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Corporate Social Responsibility | First, the women



They fill half of these positions in large corporations in the United States. Who ? guidelines for sustainable development. How to explain this rare parity in one of the otherwise essentially masculine branches of finance?

Looking through a list drawn up by the recruitment firm Weinreb-Group, it is tempting to say that the cohort of ESG experts – for environmental, social and governance criteria – was equal in 2021, unlike CEO positions (8.2 % women, according to Fortune 500) or CFO (13.2% women), for example.

The relatively recent interest in corporate social responsibility could explain the significant place of women. But that’s not all.


Milla Craig, founder of ESG integration consulting firm Millani

At the start, it was often women who were found around the table. Perhaps because less tangible subjects interest women. They work more often in collaboration, as a team, too. And to succeed in social responsibility, it takes this: convincing colleagues to provide information, data.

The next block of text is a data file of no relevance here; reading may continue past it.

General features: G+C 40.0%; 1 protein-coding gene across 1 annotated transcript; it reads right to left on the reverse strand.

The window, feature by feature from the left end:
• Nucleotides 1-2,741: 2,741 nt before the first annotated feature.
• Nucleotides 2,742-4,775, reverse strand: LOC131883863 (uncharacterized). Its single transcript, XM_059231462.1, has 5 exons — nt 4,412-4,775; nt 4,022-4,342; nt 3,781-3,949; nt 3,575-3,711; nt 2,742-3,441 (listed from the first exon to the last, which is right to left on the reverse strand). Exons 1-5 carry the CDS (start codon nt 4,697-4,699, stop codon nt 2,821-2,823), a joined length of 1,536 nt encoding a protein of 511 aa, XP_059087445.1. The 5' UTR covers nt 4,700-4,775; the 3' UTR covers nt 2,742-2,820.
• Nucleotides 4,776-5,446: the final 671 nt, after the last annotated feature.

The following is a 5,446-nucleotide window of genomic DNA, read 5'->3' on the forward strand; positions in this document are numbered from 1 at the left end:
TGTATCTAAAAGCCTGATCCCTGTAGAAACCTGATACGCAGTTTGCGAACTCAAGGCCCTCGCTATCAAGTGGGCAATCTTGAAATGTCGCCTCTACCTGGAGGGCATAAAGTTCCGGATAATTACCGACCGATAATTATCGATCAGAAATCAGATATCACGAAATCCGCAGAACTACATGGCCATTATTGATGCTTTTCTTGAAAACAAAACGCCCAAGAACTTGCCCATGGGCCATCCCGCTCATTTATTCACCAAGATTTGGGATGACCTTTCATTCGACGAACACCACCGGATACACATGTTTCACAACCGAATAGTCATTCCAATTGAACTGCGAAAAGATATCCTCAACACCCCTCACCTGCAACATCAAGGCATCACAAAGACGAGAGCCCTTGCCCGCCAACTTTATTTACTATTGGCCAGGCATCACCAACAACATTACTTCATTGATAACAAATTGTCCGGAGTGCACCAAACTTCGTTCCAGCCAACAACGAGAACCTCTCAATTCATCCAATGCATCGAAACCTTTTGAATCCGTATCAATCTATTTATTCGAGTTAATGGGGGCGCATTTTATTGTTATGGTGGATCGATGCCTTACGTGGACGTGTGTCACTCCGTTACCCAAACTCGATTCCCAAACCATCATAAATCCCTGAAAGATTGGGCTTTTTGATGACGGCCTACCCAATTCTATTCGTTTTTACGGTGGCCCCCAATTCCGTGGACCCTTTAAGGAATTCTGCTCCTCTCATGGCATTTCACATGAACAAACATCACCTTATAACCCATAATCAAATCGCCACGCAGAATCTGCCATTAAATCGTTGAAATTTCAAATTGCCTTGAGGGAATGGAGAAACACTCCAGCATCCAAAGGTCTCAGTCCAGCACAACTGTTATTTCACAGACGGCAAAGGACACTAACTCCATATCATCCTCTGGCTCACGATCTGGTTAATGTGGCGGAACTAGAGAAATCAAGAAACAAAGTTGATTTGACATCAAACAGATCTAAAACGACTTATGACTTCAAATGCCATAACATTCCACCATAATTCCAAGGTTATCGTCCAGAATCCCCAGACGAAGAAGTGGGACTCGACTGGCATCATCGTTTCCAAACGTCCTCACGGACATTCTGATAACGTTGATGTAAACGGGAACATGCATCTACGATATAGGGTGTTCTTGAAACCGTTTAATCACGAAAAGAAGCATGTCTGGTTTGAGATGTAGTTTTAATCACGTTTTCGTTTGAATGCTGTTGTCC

Milla Craig, founder of ESG integration consulting firm Millani

“Until two years ago, there was not a lot of money on the table to do it, so it took enthusiasts”, continues Mme Craig.

“The environment is part of the well-being of societies,” adds Pauline D’Amboise, Corporate Secretary and Vice-President, Governance and Sustainable Development, of Mouvement Desjardins. Women have always been involved in social considerations. In Quebec, I am thinking of the Réseau des femmes en environnement or of Mères au front [initié par Laure Waridel et Anaïs Barbeau-Lavalette]. They are becoming leaders because it is a fight they have been fighting for years. It became opportunities, then business models. »


Pauline D’Amboise, Corporate Secretary and Vice-President, Governance and Sustainable Development, Desjardins Group